Sadly, it has taken a worldwide pandemic to do what should have been done by reasonable people years ago, which is to eliminate the federally and state mandated testing for K-12 students and the worthless school report cards they spawn. Even though this cancellation is only temporary, at least for one year students will be spared the travesty of high stakes testing, schools will not be “evaluated” based on voodoo data, and citizens will be spared the superficial and meaningless conversations that inevitably accompany the release of this information.
Governor DeWine’s decision to suspend testing exposes the hypocrisy within politics. Educators have spent years citing scientific research on child development to try to convince politicians that their “accountability” system is a fraud, but they wanted no part of it. They simply dismissed us as whiners who were afraid of being held accountable for our work.
Then, in classic political theatre, with a snap of his fingers, the governor did what child development experts couldn’t do, which was to just make it all go away. Of course, to justify his decision, he assured us he did it based on the best scientific information available.
Interestingly enough, politicians who have told us they have made their decisions about shutting down America based on science have had very little interest in science when it comes to discussing why some children become successful while others don’t. As a result of their disinterest and incompetence, they have saddled school staffs and their students with dozens of laws that do nothing to address that problem.
It would be nice if the folks controlling the narrative at the state and federal level would spend the next few months talking about how single parenthood, poor prenatal care, poverty, abuse, neglect, health problems, violence, drug abuse, stress, diet, heredity, attitude, and parents’ level of education and attitude towards school all impact a child’s ability to learn.
But, they won’t, because they never do.
Frankly, even if they did, history has shown us they have neither the ability nor the interest in helping solve those problems. Their solutions would no doubt be what they have always been, which is to create more school regulations to address non-school problems.
So, on second thought perhaps it’s better if they just keep their solutions to themselves.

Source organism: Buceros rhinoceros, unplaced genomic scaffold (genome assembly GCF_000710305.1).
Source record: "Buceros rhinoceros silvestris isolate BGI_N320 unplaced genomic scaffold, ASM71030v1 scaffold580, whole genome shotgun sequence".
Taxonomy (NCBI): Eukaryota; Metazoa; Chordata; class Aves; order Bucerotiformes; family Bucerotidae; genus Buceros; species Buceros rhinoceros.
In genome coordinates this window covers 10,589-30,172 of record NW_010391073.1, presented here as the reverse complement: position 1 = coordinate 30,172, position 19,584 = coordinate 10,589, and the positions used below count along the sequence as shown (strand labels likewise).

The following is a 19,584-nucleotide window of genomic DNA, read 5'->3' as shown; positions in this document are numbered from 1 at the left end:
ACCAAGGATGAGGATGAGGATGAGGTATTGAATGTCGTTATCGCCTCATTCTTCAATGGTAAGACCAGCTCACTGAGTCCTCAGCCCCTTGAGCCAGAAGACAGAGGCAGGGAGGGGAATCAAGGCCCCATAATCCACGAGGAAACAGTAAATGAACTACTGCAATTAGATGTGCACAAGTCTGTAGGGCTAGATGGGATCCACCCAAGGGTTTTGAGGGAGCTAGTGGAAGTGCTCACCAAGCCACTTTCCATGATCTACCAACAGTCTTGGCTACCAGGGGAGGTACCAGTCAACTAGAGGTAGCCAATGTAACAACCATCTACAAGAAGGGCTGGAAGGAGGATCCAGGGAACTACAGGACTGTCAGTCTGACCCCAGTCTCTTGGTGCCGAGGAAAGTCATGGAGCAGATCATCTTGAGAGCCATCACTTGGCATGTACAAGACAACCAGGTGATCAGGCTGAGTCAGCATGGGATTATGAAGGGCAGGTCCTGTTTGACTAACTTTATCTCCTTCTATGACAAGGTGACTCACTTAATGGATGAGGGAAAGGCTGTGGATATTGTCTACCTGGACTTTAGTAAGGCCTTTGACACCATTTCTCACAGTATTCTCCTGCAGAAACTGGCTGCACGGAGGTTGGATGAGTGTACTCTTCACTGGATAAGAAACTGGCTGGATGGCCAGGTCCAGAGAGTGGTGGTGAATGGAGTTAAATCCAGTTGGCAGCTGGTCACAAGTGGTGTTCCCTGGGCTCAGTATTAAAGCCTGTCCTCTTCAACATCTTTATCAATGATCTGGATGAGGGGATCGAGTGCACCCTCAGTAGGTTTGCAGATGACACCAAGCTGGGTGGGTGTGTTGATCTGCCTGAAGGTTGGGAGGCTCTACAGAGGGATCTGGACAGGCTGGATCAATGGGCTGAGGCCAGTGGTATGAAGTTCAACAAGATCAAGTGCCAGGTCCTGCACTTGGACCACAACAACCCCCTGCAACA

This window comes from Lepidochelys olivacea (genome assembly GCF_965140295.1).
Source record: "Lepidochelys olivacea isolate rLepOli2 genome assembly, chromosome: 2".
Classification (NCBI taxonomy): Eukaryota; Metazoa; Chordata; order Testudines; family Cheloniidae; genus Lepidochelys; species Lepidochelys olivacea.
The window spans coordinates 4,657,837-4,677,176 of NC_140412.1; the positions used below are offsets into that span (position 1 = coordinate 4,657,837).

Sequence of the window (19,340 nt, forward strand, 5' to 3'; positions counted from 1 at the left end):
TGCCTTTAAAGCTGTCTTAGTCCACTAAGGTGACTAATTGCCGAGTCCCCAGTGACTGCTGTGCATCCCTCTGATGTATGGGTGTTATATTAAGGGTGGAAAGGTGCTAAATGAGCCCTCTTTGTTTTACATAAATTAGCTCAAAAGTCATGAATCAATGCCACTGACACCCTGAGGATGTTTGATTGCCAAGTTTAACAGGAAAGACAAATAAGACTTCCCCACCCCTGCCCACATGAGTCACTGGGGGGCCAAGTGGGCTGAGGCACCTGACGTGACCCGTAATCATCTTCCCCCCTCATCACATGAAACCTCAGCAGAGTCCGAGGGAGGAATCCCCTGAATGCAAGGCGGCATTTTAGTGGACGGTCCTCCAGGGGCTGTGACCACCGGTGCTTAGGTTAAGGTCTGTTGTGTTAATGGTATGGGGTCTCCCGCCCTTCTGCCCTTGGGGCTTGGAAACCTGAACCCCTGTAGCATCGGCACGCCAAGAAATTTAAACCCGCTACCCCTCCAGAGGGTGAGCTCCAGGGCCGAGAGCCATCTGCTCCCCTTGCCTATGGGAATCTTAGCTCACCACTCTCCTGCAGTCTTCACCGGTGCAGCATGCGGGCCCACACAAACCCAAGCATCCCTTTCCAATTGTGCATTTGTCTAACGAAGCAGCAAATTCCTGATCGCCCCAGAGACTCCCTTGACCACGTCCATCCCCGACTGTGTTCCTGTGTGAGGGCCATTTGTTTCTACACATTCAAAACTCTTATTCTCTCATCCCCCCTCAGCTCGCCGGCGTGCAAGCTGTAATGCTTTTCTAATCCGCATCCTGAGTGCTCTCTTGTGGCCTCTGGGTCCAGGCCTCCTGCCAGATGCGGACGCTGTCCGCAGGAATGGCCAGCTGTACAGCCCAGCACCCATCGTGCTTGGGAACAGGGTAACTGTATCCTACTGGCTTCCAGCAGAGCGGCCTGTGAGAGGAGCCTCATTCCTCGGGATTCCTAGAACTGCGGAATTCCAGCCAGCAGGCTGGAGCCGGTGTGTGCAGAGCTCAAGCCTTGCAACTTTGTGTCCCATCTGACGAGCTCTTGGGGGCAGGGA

What we know for sure is that Governor DeWine’s decision to close schools has guaranteed that the achievement gap that exists between the “haves” and “have nots,” i.e., between those children negatively impacted by the non-school factors listed above and those who aren’t, will continue to grow. This is neither an indictment nor an endorsement of his decision. It is merely a statement of fact.
We know this because research tells us that disadvantaged kids, many of whom enter kindergarten well behind their peers academically, socially, emotionally, and behaviorally benefit most from being in school. Competent, kind, and compassionate teachers who interact with them face to face five days a week give them a fighting chance to close that gap, and now that opportunity is gone.
To his credit, when he closed schools for the rest of the year, Governor DeWine acknowledged that he was concerned “about students with different developmental needs, those with unique health challenges, children with no or limited access to the Internet, and kids without a supportive home life.”
As well he should be.
But, merely being concerned doesn’t help those kids. Neither does authoring more laws regulating schools or pretending as if the aforementioned factors have no impact on a child’s life, which is what state and federal politicians have done repeatedly over the years.
It would be nice if, during this interruption in testing, one politician, just one, would take a stand against the status quo, expose the state’s fraudulent school accountability system for what it is, and demand that meaningful conversations occur about how to best help disadvantaged kids succeed.
Sadly, based on history, I don’t expect that to happen.